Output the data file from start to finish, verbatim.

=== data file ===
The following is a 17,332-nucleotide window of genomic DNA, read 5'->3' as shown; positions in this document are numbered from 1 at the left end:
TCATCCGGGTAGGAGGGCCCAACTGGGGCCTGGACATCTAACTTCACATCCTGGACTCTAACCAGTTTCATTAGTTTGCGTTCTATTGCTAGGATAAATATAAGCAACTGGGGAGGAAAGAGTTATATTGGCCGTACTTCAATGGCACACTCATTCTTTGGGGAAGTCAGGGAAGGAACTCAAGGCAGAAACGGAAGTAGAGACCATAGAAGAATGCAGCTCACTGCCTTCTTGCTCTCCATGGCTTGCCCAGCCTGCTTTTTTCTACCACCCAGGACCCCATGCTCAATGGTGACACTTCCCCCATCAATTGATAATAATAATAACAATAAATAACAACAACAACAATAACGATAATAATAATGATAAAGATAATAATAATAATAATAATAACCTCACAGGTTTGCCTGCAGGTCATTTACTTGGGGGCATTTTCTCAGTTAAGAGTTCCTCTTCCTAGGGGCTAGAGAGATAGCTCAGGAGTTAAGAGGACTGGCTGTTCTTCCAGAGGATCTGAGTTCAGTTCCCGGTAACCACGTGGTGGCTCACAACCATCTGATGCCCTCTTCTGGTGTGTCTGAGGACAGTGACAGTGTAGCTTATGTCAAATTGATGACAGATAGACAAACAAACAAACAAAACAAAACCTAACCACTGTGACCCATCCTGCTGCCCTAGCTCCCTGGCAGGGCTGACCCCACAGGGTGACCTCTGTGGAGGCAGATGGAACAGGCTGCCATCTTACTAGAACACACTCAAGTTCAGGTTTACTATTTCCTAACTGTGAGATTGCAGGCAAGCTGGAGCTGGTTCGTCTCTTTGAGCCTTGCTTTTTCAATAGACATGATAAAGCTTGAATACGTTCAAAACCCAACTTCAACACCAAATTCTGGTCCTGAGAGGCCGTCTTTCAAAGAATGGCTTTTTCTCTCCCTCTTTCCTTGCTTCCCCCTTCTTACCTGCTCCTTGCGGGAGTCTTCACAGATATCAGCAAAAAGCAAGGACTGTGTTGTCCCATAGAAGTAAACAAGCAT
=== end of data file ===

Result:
The following is a 17,332-nucleotide window of genomic DNA, read 5'->3' as shown; positions in this document are numbered from 1 at the left end:
TCATCCGGGTAGGAGGGCCCAACTGGGGCCTGGACATCTAACTTCACATCCTGGACTCTAACCAGTTTCATTAGTTTGCGTTCTATTGCTAGGATAAATATAAGCAACTGGGGAGGAAAGAGTTATATTGGCCGTACTTCAATGGCACACTCATTCTTTGGGGAAGTCAGGGAAGGAACTCAAGGCAGAAACGGAAGTAGAGACCATAGAAGAATGCAGCTCACTGCCTTCTTGCTCTCCATGGCTTGCCCAGCCTGCTTTTTTCTACCACCCAGGACCCCATGCTCAATGGTGACACTTCCCCCATCAATTGATAATAATAATAACAATAAATAACAACAACAACAATAACGATAATAATAATGATAAAGATAATAATAATAATAATAATAACCTCACAGGTTTGCCTGCAGGTCATTTACTTGGGGGCATTTTCTCAGTTAAGAGTTCCTCTTCCTAGGGGCTAGAGAGATAGCTCAGGAGTTAAGAGGACTGGCTGTTCTTCCAGAGGATCTGAGTTCAGTTCCCGGTAACCACGTGGTGGCTCACAACCATCTGATGCCCTCTTCTGGTGTGTCTGAGGACAGTGACAGTGTAGCTTATGTCAAATTGATGACAGATAGACAAACAAACAAACAAAACAAAACCTAACCACTGTGACCCATCCTGCTGCCCTAGCTCCCTGGCAGGGCTGACCCCACAGGGTGACCTCTGTGGAGGCAGATGGAACAGGCTGCCATCTTACTAGAACACACTCAAGTTCAGGTTTACTATTTCCTAACTGTGAGATTGCAGGCAAGCTGGAGCTGGTTCGTCTCTTTGAGCCTTGCTTTTTCAATAGACATGATAAAGCTTGAATACGTTCAAAACCCAACTTCAACACCAAATTCTGGTCCTGAGAGGCCGTCTTTCAAAGAATGGCTTTTTCTCTCCCTCTTTCCTTGCTTCCCCCTTCTTACCTGCTCCTTGCGGGAGTCTTCACAGATATCAGCAAAAAGCAAGGACTGTGTTGTCCCATAGAAGTAAACAAGCAT